As individuals age, they begin to confront the possibility that they may need to be placed in a nursing home or retirement home facility to live out their final years. Paying for these facilities is expensive – sometimes thousands of dollars per month – but Medicaid will generally pay for these costs so long as the resident has assets and/or income below a certain threshold. In order to meet this threshold, some individuals will give property, money, or other assets they own to friends and family members so that they can report asset levels and income that are low enough so that they qualify for Medicaid nursing home coverage. You or your loved one must be careful in taking this route, however, as this method of qualifying for nursing home coverage can easily backfire.
Medicaid Transfer Rules
In general, if you transferred any property to a family member for no cost or sold a piece of property for less than it was worth within the five years immediately preceding your Medicaid application, then you may be unable to obtain Medicaid nursing home benefits for a specific period of time (you would still be able to obtain coverage for medical costs or home care, in most cases). The specific period of time is calculated by considering the value of the transferred or sold asset and dividing this amount by the average monthly cost of nursing home care in Ohio (which is approximately $6,400 per month). Making this calculation will yield the total number of months of ineligibility for Medicaid nursing home benefits. For example, suppose a person looking to apply for Medicaid nursing home benefits liquidated his savings account and gave the $64,000 in the account to her grandson. Dividing $64,000 by $6,400 yields the number ten (10). In this case, the applicant would be ineligible for Medicaid nursing home benefits for ten months after her application. If she wished to live in a nursing home during those ten months, she would need to pay for those initial eight months before Medicaid would begin paying benefits.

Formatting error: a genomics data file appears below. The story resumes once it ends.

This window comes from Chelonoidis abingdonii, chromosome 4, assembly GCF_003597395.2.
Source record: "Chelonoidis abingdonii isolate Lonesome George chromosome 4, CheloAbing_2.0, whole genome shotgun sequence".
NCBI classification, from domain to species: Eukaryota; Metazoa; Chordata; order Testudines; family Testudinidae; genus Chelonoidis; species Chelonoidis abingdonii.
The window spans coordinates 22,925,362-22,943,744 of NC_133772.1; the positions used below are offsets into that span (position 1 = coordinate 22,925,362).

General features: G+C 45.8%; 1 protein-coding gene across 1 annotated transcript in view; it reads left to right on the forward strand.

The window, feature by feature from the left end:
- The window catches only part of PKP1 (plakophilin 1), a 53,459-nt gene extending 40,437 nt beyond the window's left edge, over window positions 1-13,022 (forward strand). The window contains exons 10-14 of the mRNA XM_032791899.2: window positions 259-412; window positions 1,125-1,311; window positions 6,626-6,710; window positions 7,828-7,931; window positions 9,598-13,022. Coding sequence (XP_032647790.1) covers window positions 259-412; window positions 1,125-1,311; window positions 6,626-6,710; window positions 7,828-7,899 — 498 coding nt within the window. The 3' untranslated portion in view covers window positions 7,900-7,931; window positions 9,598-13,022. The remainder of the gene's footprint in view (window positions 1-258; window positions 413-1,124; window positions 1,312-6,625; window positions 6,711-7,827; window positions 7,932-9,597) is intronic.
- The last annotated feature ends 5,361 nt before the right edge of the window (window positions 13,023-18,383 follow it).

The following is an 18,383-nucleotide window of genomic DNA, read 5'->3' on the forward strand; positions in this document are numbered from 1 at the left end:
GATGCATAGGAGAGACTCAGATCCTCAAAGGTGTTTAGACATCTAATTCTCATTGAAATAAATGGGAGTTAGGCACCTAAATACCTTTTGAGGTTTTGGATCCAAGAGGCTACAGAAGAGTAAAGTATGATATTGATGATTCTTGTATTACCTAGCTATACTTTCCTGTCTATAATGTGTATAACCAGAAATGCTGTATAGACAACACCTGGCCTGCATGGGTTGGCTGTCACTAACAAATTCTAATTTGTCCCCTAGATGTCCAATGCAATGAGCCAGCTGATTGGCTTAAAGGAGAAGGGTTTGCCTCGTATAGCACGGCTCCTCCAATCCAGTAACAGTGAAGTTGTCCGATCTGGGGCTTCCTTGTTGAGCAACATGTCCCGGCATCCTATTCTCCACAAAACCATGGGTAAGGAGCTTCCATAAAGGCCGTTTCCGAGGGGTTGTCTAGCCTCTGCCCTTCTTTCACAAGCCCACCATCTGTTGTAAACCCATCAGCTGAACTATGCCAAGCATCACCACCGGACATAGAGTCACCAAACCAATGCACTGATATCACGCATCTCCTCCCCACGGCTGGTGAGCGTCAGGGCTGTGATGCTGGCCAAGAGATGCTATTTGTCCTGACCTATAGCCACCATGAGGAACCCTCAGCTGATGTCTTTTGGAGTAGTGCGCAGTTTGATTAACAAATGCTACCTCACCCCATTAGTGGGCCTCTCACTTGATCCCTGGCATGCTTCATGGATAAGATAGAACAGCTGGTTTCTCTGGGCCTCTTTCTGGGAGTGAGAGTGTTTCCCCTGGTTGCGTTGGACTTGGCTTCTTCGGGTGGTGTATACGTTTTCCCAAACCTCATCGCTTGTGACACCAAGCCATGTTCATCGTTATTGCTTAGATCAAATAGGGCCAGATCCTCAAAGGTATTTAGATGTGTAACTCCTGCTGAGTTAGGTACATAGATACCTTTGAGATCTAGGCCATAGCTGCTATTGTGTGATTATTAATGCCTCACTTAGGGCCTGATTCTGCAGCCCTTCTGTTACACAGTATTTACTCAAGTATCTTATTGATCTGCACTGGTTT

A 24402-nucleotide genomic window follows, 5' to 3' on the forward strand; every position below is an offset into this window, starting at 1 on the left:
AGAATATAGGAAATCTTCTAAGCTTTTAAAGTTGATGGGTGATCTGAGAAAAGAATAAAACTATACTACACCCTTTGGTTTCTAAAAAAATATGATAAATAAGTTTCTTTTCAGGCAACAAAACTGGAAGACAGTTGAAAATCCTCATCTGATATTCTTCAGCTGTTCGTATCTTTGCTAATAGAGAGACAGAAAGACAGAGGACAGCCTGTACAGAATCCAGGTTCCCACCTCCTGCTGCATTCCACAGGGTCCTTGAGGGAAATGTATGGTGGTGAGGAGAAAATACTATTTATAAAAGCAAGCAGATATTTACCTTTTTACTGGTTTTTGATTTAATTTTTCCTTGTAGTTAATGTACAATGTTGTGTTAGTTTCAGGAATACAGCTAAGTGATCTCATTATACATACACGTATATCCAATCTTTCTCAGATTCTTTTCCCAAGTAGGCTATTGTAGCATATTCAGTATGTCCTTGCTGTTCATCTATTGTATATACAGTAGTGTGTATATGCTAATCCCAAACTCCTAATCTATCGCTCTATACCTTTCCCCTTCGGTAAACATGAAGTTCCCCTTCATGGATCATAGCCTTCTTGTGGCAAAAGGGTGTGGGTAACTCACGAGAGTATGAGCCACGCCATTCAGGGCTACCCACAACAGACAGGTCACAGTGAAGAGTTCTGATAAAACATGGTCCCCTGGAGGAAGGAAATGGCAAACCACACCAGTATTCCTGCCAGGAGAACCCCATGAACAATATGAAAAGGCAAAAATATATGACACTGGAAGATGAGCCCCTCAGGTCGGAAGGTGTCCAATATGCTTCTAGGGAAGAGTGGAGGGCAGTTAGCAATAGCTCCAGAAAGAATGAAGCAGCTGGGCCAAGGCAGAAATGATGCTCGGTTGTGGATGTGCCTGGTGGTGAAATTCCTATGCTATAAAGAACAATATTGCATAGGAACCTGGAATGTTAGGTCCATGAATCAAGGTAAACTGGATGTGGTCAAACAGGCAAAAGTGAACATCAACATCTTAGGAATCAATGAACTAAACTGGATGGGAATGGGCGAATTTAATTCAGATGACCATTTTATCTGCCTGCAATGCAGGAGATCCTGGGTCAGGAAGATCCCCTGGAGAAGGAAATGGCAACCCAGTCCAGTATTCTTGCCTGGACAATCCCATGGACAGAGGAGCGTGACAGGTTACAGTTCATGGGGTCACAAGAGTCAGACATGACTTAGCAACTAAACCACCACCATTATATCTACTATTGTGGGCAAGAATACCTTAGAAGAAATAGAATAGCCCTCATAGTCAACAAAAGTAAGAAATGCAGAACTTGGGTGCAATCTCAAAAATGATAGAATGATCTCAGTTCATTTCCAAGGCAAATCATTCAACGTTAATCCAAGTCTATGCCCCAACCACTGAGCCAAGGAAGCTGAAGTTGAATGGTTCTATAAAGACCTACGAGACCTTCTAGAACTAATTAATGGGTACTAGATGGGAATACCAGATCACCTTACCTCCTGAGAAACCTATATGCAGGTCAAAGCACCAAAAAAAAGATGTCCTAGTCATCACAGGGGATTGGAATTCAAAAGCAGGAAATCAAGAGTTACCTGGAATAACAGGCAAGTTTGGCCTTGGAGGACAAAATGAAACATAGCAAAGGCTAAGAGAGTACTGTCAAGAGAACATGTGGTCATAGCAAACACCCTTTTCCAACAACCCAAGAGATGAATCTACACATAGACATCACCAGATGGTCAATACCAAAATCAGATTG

Avoiding the Harsh Transfer Rules
The Medicaid transfer rule is just one example of why it is important to speak with an experienced Ohio estate planning lawyer before making any significant transfers of property or assets to loved ones in contemplation of entering a nursing home facility. There are methods available in some cases where assets may not need to be exhausted or spent prior to qualifying for Medicaid nursing home benefits, but your attorney will need to review the facts and circumstances of your case before being able to provide you with advice as to how best preserve the value of your assets and estate while still obtaining the Medicaid benefits you need and deserve.
The Law Office of John C. Grundy is an Ohio estate planning law firm providing advice and counsel to individuals nearing retirement or contemplating entering a nursing home. We can help you take advantage of exceptions in the law that may allow you to preserve your estate and assets. Contact us by phone today at (330) 637-9030 or contact us online to learn how our knowledgeable estate planning attorneys can assist you.